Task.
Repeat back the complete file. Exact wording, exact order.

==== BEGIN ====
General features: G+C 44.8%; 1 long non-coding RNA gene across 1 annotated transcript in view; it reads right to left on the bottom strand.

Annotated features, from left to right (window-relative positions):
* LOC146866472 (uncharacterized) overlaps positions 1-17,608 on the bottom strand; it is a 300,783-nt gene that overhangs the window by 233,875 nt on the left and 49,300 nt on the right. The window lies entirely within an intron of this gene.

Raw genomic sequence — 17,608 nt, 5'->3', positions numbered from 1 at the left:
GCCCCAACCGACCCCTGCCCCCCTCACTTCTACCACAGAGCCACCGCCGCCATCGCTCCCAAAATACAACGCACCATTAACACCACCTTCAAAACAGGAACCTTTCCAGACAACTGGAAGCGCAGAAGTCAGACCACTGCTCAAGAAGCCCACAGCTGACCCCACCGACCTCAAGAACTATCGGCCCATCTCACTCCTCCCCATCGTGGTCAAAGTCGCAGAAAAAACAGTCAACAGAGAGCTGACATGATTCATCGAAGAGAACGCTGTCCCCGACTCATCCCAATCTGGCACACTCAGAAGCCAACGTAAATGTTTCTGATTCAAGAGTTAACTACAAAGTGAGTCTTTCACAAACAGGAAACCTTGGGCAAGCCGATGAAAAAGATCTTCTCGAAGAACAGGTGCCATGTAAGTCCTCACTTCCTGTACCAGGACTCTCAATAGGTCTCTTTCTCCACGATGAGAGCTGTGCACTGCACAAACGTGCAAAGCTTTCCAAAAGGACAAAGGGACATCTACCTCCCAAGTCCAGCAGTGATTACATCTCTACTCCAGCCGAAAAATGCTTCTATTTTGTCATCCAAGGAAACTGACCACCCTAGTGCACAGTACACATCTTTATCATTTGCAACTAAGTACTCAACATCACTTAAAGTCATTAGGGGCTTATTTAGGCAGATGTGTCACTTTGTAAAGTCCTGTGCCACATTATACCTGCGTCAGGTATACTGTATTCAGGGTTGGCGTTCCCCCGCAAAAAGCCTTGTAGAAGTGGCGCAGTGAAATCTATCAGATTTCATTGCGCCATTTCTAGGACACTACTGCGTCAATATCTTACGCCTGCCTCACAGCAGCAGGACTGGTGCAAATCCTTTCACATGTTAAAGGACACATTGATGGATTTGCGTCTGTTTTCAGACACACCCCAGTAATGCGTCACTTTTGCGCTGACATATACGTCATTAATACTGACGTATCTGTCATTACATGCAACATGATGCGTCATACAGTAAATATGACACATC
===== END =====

General features: G+C 44.8%; 1 long non-coding RNA gene across 1 annotated transcript in view; it reads right to left on the bottom strand.

Annotated features, from left to right (window-relative positions):
* LOC146866472 (uncharacterized) overlaps positions 1-17,608 on the bottom strand; it is a 300,783-nt gene that overhangs the window by 233,875 nt on the left and 49,300 nt on the right. The window lies entirely within an intron of this gene.

Raw genomic sequence — 17,608 nt, 5'->3', positions numbered from 1 at the left:
GCCCCAACCGACCCCTGCCCCCCTCACTTCTACCACAGAGCCACCGCCGCCATCGCTCCCAAAATACAACGCACCATTAACACCACCTTCAAAACAGGAACCTTTCCAGACAACTGGAAGCGCAGAAGTCAGACCACTGCTCAAGAAGCCCACAGCTGACCCCACCGACCTCAAGAACTATCGGCCCATCTCACTCCTCCCCATCGTGGTCAAAGTCGCAGAAAAAACAGTCAACAGAGAGCTGACATGATTCATCGAAGAGAACGCTGTCCCCGACTCATCCCAATCTGGCACACTCAGAAGCCAACGTAAATGTTTCTGATTCAAGAGTTAACTACAAAGTGAGTCTTTCACAAACAGGAAACCTTGGGCAAGCCGATGAAAAAGATCTTCTCGAAGAACAGGTGCCATGTAAGTCCTCACTTCCTGTACCAGGACTCTCAATAGGTCTCTTTCTCCACGATGAGAGCTGTGCACTGCACAAACGTGCAAAGCTTTCCAAAAGGACAAAGGGACATCTACCTCCCAAGTCCAGCAGTGATTACATCTCTACTCCAGCCGAAAAATGCTTCTATTTTGTCATCCAAGGAAACTGACCACCCTAGTGCACAGTACACATCTTTATCATTTGCAACTAAGTACTCAACATCACTTAAAGTCATTAGGGGCTTATTTAGGCAGATGTGTCACTTTGTAAAGTCCTGTGCCACATTATACCTGCGTCAGGTATACTGTATTCAGGGTTGGCGTTCCCCCGCAAAAAGCCTTGTAGAAGTGGCGCAGTGAAATCTATCAGATTTCATTGCGCCATTTCTAGGACACTACTGCGTCAATATCTTACGCCTGCCTCACAGCAGCAGGACTGGTGCAAATCCTTTCACATGTTAAAGGACACATTGATGGATTTGCGTCTGTTTTCAGACACACCCCAGTAATGCGTCACTTTTGCGCTGACATATACGTCATTAATACTGACGTATCTGTCATTACATGCAACATGATGCGTCATACAGTAAATATGACACATC